As childhood obesity levels plague our country, school lunch reform has become a movement with momentum. Everyone from Jamie Oliver to Michelle Obama to Top Chef's Tom Colicchio has taken on our school lunchrooms to try and improve the foods fed to our children each day.
But for all the awareness celebrity chefs and politicians have brought to the issue, there's still much work to be done -- work that can be done by parents like you and me, who can fight from the front lines.
Here are five things parents can do to help:
1. Get Informed About the Food. Find out what your school serves and the nutritional contents of the items. Some schools participate in programs like SchoolMenu.com where you can view the information online. If not, ask for the information.
Also, try to drop by and have lunch with your child once in awhile to see what really goes down in the lunchroom.
2. Get Vocal. Get to know the school's food service director and your principal; get involved in the PTA. Let your opinion that you want healthy food served be known. If the school only hears from students as to what they want to see served, then they may respond ... with French fries and chocolate milk. But if parents speak up -- especially as a united force -- and demand healthy options, they're more likely to be served.
3. Offer Your Skills. Schools are typically eager to accept offers from volunteers. If you have a green thumb, offer to help the school plant a garden to grow fresh produce. If you're a great chef, offer to help with recipe development.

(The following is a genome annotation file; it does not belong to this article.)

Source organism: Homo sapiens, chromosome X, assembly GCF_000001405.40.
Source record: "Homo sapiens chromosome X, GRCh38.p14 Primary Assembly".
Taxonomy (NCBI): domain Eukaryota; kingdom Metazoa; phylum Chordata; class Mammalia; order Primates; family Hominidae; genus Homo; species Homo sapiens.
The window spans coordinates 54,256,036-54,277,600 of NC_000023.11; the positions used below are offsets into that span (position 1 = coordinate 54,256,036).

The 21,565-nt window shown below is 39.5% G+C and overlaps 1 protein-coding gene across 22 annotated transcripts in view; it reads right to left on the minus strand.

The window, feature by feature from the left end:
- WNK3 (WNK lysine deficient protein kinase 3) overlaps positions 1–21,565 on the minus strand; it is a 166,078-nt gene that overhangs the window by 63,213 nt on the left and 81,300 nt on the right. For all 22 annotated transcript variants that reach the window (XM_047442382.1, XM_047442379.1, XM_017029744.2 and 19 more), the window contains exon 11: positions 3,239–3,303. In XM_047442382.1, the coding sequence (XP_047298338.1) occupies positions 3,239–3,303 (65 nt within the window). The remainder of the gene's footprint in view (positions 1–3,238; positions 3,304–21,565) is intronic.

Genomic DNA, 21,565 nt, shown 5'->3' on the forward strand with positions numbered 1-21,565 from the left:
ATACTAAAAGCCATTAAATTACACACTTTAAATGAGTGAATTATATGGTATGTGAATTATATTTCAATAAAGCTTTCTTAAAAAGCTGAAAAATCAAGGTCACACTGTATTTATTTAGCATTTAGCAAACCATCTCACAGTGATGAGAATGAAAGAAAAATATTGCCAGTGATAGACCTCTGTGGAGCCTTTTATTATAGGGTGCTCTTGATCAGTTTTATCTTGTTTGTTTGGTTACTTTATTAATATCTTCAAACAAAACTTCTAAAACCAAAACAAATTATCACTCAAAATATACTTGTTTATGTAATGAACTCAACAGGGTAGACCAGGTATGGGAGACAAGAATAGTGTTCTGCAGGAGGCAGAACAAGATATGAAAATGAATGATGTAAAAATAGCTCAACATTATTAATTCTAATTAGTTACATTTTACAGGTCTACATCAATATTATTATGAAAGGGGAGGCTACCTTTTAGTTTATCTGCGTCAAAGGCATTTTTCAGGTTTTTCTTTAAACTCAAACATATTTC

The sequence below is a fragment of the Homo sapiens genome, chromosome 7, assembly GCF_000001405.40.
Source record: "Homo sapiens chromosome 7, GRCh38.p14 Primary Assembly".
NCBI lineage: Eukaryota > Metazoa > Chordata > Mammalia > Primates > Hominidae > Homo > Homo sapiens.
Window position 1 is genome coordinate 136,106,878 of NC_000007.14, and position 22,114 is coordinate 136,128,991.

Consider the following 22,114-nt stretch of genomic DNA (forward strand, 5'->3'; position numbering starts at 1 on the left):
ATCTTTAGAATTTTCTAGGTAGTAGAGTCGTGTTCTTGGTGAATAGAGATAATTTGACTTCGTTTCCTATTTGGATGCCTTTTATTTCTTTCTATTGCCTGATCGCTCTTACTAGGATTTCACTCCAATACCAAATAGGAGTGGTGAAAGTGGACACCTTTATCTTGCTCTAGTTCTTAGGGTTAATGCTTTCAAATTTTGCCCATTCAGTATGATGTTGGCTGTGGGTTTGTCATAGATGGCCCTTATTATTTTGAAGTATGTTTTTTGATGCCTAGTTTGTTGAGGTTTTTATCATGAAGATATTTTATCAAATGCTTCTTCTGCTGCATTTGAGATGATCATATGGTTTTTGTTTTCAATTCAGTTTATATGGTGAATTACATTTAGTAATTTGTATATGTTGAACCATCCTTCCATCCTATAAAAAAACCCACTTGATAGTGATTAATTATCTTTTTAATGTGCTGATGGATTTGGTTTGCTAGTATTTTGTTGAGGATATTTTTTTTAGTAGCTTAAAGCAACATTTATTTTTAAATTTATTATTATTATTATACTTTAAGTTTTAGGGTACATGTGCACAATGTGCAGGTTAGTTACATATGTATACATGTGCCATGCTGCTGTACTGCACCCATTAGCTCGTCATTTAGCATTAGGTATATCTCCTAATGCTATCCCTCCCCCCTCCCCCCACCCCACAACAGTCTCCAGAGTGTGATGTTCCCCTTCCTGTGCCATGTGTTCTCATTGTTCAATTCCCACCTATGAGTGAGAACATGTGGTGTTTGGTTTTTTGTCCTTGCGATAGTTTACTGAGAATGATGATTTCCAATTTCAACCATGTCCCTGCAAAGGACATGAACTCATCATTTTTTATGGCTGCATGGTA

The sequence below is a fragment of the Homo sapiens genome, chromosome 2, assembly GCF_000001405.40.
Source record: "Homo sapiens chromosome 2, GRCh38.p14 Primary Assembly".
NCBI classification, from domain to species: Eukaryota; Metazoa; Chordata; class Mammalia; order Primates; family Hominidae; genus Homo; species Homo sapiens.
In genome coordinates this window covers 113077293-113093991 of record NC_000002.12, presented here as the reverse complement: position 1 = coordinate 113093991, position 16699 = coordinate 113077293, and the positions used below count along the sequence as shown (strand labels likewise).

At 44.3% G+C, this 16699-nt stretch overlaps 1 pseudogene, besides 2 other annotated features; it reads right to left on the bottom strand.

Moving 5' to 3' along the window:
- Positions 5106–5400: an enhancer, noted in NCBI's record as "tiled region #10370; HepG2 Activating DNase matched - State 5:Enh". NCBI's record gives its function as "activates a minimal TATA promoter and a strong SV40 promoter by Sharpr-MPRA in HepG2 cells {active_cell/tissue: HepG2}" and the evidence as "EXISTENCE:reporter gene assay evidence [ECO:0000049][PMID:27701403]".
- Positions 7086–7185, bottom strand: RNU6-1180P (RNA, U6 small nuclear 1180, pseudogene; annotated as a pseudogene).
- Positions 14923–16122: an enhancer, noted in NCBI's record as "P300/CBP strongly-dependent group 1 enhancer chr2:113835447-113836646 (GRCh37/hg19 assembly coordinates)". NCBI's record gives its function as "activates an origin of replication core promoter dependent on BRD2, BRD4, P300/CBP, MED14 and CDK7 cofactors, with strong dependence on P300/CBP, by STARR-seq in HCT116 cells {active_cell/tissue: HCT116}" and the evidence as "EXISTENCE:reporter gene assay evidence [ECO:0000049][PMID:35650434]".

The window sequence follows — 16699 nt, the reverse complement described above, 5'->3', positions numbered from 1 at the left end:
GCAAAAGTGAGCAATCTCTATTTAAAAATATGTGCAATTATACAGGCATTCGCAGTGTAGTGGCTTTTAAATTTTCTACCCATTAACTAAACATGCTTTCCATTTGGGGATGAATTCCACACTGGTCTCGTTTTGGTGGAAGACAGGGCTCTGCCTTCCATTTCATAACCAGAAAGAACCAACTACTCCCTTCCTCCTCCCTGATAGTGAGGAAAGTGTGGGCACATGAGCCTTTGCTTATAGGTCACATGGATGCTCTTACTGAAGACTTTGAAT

4. Educate Your School. Oftentimes school staffs are overworked and may not be aware of some great existing programs to assist them in serving healthy foods. Make sure your school is aware of resources like The LunchBox, a program that offers "Healthy Tools for All Schools," and the Salad Bar Project from Whole Foods that provides grants to help schools offer healthy salad bar options.
5. Lobby Your Lawmakers. Whether you support the Healthy Hunger Free Kids Act of 2010, which recently passed the Senate, or not, let your representatives know how you want them to vote on this and other pieces of legislation that affect the food our children eat. Calls and letters do matter. They're your tax dollars at stake, and more importantly, our children.
What steps have you taken to improve school lunch programs?
Image via Jeff Sandquist/Flickr